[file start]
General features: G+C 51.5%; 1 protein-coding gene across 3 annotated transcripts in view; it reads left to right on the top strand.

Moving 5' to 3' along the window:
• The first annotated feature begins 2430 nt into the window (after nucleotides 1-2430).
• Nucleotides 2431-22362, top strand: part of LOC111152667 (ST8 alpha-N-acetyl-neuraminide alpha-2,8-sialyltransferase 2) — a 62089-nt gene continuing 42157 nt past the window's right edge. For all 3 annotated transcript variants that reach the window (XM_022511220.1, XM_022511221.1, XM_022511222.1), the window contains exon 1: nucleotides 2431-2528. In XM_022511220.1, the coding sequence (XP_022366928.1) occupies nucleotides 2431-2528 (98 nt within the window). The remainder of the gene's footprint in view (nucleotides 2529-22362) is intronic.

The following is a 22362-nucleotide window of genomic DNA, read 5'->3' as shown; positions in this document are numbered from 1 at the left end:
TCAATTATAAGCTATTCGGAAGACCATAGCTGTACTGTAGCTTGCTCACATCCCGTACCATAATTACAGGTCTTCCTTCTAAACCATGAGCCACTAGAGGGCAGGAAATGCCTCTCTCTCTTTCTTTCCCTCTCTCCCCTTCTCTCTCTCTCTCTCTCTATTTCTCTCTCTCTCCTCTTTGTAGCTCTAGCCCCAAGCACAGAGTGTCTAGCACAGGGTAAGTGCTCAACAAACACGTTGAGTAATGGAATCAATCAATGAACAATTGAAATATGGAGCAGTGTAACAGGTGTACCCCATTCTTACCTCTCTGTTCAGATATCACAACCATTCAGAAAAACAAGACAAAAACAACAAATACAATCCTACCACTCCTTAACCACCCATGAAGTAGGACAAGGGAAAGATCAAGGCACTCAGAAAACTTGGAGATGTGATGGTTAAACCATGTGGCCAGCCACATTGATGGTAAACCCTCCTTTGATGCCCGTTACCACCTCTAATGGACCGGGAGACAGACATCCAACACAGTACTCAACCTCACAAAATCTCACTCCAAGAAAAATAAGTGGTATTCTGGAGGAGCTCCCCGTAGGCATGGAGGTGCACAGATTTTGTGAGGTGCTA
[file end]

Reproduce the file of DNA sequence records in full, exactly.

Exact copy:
General features: G+C 51.5%; 1 protein-coding gene across 3 annotated transcripts in view; it reads left to right on the top strand.

Moving 5' to 3' along the window:
• The first annotated feature begins 2430 nt into the window (after nucleotides 1-2430).
• Nucleotides 2431-22362, top strand: part of LOC111152667 (ST8 alpha-N-acetyl-neuraminide alpha-2,8-sialyltransferase 2) — a 62089-nt gene continuing 42157 nt past the window's right edge. For all 3 annotated transcript variants that reach the window (XM_022511220.1, XM_022511221.1, XM_022511222.1), the window contains exon 1: nucleotides 2431-2528. In XM_022511220.1, the coding sequence (XP_022366928.1) occupies nucleotides 2431-2528 (98 nt within the window). The remainder of the gene's footprint in view (nucleotides 2529-22362) is intronic.

The following is a 22362-nucleotide window of genomic DNA, read 5'->3' as shown; positions in this document are numbered from 1 at the left end:
TCAATTATAAGCTATTCGGAAGACCATAGCTGTACTGTAGCTTGCTCACATCCCGTACCATAATTACAGGTCTTCCTTCTAAACCATGAGCCACTAGAGGGCAGGAAATGCCTCTCTCTCTTTCTTTCCCTCTCTCCCCTTCTCTCTCTCTCTCTCTCTATTTCTCTCTCTCTCCTCTTTGTAGCTCTAGCCCCAAGCACAGAGTGTCTAGCACAGGGTAAGTGCTCAACAAACACGTTGAGTAATGGAATCAATCAATGAACAATTGAAATATGGAGCAGTGTAACAGGTGTACCCCATTCTTACCTCTCTGTTCAGATATCACAACCATTCAGAAAAACAAGACAAAAACAACAAATACAATCCTACCACTCCTTAACCACCCATGAAGTAGGACAAGGGAAAGATCAAGGCACTCAGAAAACTTGGAGATGTGATGGTTAAACCATGTGGCCAGCCACATTGATGGTAAACCCTCCTTTGATGCCCGTTACCACCTCTAATGGACCGGGAGACAGACATCCAACACAGTACTCAACCTCACAAAATCTCACTCCAAGAAAAATAAGTGGTATTCTGGAGGAGCTCCCCGTAGGCATGGAGGTGCACAGATTTTGTGAGGTGCTA